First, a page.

6. Your maths is wrong because you are still calculating them as independent events, rather than dependent! In your example, you said that Smith fails to score in 2 matches out of 3, (overall). There is no way that someone who fails to score in 2 out of 3 matches overall also fails to score in 2 out of 3 matches when their team wins. That doesn’t make sense. For a start, you’ve just removed all matches when the team didn’t score at all, from the equation. We are now looking at a completely different set of probabilities - those related to England wins only - and that significantly decreases the chances/increases the odds of Smith failing to score. In my Harry Kane statistics - taken from his actual England career - he scores in 47% of matches and fails to score in 53%. However, in matches where England win, he scores in 62% of matches and fails to score in 38%. So that’s the significant jump I was talking about. You wouldn’t get the same anytime scorer odds for matches where England win, that you would for England matches as a whole. Two different sets of probabilities, equates to two different sets of odds. You could just as easily flip it the other way. In Harry Kane’s England career, they have won 62% of matches he has appeared in. However, that figure jumps to 82%, for matches he scores in. These events are clearly and indisputably linked. I’m struggling to follow what you’re asking, or where the confusion lies, in your second example. Yes, the odds would be around 4.5 for the double, the same as the odds for Kane, doubled with England (+1). And yes, that would be the same effect as having the single bet on the goalscorer, that bet coming in within the first minute and then reinvesting that on an England win. I think I’ve thought of a different way to solve/explain this. Correct me if I’m wrong, but what you seemed to be suggesting to Torque yesterday, was that the bookies had just ‘removed’ some potential value from these prop. bets - the value had effectively vanished into thin air, or into the bookies’ back pockets, more likely! If you look at the Germany vs. Spain game tonight. Again, Lea Schuller to score first is 11/2. The match odds are Germany, 9/5; draw, 12/5; and Spain, 29/20. You were saying that these odds should be combined, if you were trying to form a double. However, if we look at the double odds, for Schiller to score first and each of the three potential outcomes, it’s 9/1 Germany; 25/1 draw; and 40/1 Spain. Those aren’t the calculations you suggest. Germany are much shorter than you suggested they should be, but draw and Spain are both now much longer. That is because, as I suggested, the Schiller first goalscorer odds have been combined with the Germany (+1) odds, of Germany, 8/15; draw, 3/1; and Spain 4/1. Hopefully that makes more sense, to think of it from that point of view. If Spain are 29/20 to win the match, surely you can see that those odds have to be significantly higher, for a match when a Germany player scores first? If you still disagree, then you’re about to become very rich. If you think the bookies have removed a lot of value from the player to score and their team to win market, then I’m bringing you great news - by your definition, all that value now lies on the other side, on a player to score, and their team to draw or lose!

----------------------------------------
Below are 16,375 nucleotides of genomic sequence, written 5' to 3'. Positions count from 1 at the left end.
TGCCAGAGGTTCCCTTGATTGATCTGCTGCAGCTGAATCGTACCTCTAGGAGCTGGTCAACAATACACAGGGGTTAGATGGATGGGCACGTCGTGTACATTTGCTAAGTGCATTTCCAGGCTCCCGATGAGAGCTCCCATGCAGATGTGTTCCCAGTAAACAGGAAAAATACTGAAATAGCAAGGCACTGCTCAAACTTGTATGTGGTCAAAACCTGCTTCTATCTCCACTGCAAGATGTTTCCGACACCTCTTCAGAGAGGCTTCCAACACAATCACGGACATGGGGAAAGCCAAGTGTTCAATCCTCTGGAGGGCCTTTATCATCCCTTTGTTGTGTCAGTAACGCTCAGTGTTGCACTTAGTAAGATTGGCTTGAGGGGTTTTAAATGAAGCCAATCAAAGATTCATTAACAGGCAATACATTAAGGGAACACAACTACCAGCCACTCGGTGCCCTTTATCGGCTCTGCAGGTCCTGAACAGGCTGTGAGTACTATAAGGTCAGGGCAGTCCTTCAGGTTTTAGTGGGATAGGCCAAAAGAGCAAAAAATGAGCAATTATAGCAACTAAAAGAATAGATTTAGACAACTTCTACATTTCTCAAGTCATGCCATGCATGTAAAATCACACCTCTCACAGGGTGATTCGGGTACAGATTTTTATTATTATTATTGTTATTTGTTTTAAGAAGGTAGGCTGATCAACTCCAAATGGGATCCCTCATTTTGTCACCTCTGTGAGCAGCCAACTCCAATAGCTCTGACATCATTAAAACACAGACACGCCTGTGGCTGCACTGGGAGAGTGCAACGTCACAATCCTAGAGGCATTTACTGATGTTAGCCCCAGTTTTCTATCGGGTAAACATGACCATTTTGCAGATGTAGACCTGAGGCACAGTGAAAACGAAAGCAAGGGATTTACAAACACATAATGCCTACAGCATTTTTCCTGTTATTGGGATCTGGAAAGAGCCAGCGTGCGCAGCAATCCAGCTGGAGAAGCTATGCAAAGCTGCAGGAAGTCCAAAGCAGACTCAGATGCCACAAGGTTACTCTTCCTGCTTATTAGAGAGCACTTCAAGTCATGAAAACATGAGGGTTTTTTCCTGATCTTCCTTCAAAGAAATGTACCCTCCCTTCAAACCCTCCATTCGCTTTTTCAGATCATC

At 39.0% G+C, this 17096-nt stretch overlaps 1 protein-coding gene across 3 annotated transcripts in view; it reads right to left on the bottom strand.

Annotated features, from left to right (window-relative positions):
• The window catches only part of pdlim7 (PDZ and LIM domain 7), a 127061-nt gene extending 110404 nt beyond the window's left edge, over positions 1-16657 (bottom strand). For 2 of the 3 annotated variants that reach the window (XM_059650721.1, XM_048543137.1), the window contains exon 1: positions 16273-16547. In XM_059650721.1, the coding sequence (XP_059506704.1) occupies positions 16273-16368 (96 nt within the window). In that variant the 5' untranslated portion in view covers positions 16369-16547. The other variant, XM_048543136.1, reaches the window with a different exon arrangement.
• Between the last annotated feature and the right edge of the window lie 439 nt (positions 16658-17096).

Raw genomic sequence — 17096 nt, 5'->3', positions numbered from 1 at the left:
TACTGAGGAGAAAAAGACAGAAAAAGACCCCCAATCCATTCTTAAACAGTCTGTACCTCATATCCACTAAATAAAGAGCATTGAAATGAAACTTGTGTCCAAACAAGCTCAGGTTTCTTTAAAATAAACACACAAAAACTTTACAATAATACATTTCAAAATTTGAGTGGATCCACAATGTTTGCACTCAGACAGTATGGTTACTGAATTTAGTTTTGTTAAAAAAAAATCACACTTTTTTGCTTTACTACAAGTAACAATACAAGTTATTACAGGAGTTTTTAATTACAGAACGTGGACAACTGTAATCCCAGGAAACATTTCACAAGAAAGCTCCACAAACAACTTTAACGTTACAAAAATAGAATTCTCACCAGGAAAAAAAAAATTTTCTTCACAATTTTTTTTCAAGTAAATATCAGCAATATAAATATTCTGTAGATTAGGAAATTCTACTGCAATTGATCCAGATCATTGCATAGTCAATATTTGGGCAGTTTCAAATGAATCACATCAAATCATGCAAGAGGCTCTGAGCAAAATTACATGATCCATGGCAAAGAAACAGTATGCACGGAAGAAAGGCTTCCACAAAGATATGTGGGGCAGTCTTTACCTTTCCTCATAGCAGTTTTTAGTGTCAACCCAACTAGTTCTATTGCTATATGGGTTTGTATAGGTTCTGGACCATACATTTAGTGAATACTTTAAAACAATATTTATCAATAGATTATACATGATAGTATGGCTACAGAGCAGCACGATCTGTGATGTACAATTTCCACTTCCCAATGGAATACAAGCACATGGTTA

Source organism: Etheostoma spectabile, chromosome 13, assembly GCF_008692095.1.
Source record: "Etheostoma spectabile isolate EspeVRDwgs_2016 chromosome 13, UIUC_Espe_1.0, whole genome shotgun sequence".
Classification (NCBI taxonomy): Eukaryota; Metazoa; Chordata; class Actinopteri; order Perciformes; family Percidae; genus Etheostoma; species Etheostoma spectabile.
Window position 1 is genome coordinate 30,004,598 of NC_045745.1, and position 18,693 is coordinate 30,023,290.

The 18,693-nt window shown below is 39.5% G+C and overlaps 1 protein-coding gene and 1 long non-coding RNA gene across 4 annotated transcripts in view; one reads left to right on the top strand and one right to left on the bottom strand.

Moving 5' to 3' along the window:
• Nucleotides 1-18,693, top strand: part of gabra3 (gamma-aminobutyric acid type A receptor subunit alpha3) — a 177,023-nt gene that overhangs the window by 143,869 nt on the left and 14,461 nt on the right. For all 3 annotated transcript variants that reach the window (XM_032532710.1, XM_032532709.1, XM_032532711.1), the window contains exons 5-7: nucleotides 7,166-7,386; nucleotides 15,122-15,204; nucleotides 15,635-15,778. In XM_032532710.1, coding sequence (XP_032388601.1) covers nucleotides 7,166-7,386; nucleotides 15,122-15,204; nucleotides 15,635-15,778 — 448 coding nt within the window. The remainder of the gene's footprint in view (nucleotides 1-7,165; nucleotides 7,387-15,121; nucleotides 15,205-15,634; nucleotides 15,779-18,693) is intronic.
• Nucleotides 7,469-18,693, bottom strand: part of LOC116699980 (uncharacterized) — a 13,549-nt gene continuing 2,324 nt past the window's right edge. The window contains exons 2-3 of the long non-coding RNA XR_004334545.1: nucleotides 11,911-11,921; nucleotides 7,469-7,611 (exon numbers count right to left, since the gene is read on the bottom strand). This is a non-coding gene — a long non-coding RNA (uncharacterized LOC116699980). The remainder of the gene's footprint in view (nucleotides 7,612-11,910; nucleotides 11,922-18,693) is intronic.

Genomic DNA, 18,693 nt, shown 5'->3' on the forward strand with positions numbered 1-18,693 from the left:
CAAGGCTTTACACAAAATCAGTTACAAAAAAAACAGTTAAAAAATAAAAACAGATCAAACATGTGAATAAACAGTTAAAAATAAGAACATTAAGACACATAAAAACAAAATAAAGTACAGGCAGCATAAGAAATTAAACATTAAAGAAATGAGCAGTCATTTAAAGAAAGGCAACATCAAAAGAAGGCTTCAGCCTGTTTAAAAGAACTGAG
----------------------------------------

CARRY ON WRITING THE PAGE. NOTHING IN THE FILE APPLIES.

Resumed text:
7. The chances of the bookies having got all the parts of the prop bet wrong are surely tiny though? You’d be better isolating which specific part of the prop bet you think is value and focusing on that. If anything, due to the profit margins that bookies build into their odds, the more parts you add to a prop bet, the more you are allowing the bookies to offset/cancel out any part of the prop bet they may have got wrong. I think it’s a lazy market, aimed at part-time gamblers. And from what I’ve seen here, you’re far better than that!